IK4-Ikerlan and the UPV/EHU-University of the Basque Country are exploring the limits of organic solar cells and how to manufacture more efficient cells
Conventional photovoltaic technology uses large, heavy, opaque, dark silicon panels, but this could soon change. The IK4-Ikerlan research centre is working within the X10D European project with new materials to produce solar panels in order to come up with alternatives to the current panels. What is needed to improve the functioning of cells with a large surface are materials that cost less to produce and offer greater energy efficiency.
The solar panels we see tend to be rigid and black. Organic photovoltaic technology, by contrast, enables more translucent and more flexible solar panels in a range of colours to be manufactured. But this technology needs to meet certain requirements if it is to be accepted on the market: greater efficiency, longer duration and low production cost. So this research has set out "to analyse the capacity new materials have to absorb solar energy as well as to seek appropriate strategies to move from the lab to actual operations," pointed out Ikerne Etxebarria, a researcher of the UPV/EHU and IK4-Ikerlan.
The research team has analysed what the maximum size is for the cells, which must have a large surface area, if they are to work properly. Various cells with different structures and surfaces have been designed for this purpose. Once the results had been analysed, "we found that in cells of up to approximately 6 cm2 the power was in direct proportion to their surface area. On larger surface areas, however, the performance of the cells falls considerably," stressed Etxebarria, who has reached the following conclusion: to be able to manufacture cells with a large surface area it is necessary to build modules, to which cells with a smaller surface will be connected in series or in parallel, on the substrate itself.
To manufacture these modules, the layers existing between the electrodes need to be structured, in other words, the cells have to be connected to each other. "Until now, that structuring has been done mechanically or by means of laser but with the risk of damaging the substrate. However, in this research we have developed a new automatic structuring technique," she pointed out. This technique involves transforming the features of the surface of the substrate.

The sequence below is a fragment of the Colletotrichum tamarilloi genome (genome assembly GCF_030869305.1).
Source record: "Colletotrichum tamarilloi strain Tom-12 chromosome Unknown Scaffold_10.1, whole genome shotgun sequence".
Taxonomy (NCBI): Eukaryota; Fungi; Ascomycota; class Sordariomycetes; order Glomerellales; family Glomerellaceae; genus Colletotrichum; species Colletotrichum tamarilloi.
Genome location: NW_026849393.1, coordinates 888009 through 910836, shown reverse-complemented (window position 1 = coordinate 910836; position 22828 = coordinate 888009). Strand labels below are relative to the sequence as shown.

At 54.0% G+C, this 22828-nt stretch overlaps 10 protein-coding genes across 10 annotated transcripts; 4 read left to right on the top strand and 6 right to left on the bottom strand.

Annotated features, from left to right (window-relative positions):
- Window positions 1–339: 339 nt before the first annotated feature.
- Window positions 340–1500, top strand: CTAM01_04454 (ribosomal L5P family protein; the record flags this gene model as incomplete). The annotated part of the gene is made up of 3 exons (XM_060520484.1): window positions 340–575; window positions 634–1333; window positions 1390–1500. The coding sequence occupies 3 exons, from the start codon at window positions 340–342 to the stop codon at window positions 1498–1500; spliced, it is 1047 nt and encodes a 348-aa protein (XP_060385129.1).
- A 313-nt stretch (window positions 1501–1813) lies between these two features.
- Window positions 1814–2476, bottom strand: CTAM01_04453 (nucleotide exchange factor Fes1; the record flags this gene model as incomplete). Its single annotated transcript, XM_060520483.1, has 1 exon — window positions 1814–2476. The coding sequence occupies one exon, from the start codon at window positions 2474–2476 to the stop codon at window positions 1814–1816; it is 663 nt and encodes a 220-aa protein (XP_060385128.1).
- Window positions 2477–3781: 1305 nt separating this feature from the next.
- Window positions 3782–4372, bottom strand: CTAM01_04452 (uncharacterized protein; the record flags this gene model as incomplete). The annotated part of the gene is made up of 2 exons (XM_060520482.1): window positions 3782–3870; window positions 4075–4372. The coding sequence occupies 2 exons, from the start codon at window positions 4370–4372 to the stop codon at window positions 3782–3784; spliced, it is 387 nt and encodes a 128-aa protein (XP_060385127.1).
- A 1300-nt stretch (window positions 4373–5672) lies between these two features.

Aim: to improve efficiency
Another of the aims of this research was to find a way of manufacturing highly efficient cells. To do this, the first step was to optimize the production process of cells based on different polymers, in order to achieve the maximum efficiency of these materials; secondly, polymers that absorb light at different wavelengths have been used to produce cells with a tandem structure in order to make them more efficient. "Each polymer absorbs light at a different wavelength. The ideal thing would be to take advantage of all the sun's rays, but there is no polymer capable of absorbing the light at all the wavelengths. So to be able to make the most efficient use of the sunlight, one of the possibilities is to build tandem-type structures, in other words, to fit the cells manufactured with different polymers one on top of the other," explained Etxebarria. These tandem-type structures can be connected in series or in parallel. "We have seen that after many measurements greater efficiency is achieved in the cells installed in series than in the ones fitted in parallel," added the researcher.
The production of cells manufactured using polymers or new materials will be much more cost-effective, since these polymers are produced in the laboratory, unlike silicon that has to be mined. Etxebarria works in the laboratory of IK4-Ikerlan trying out different polymers in the quest for suitable materials for manufacturing cells. "We try out (different) materials in small devices," she pointed out. Many materials of many types are in fact tried out and the most efficient ones are selected, in other words, those that capture the most solar energy and which make the most of it.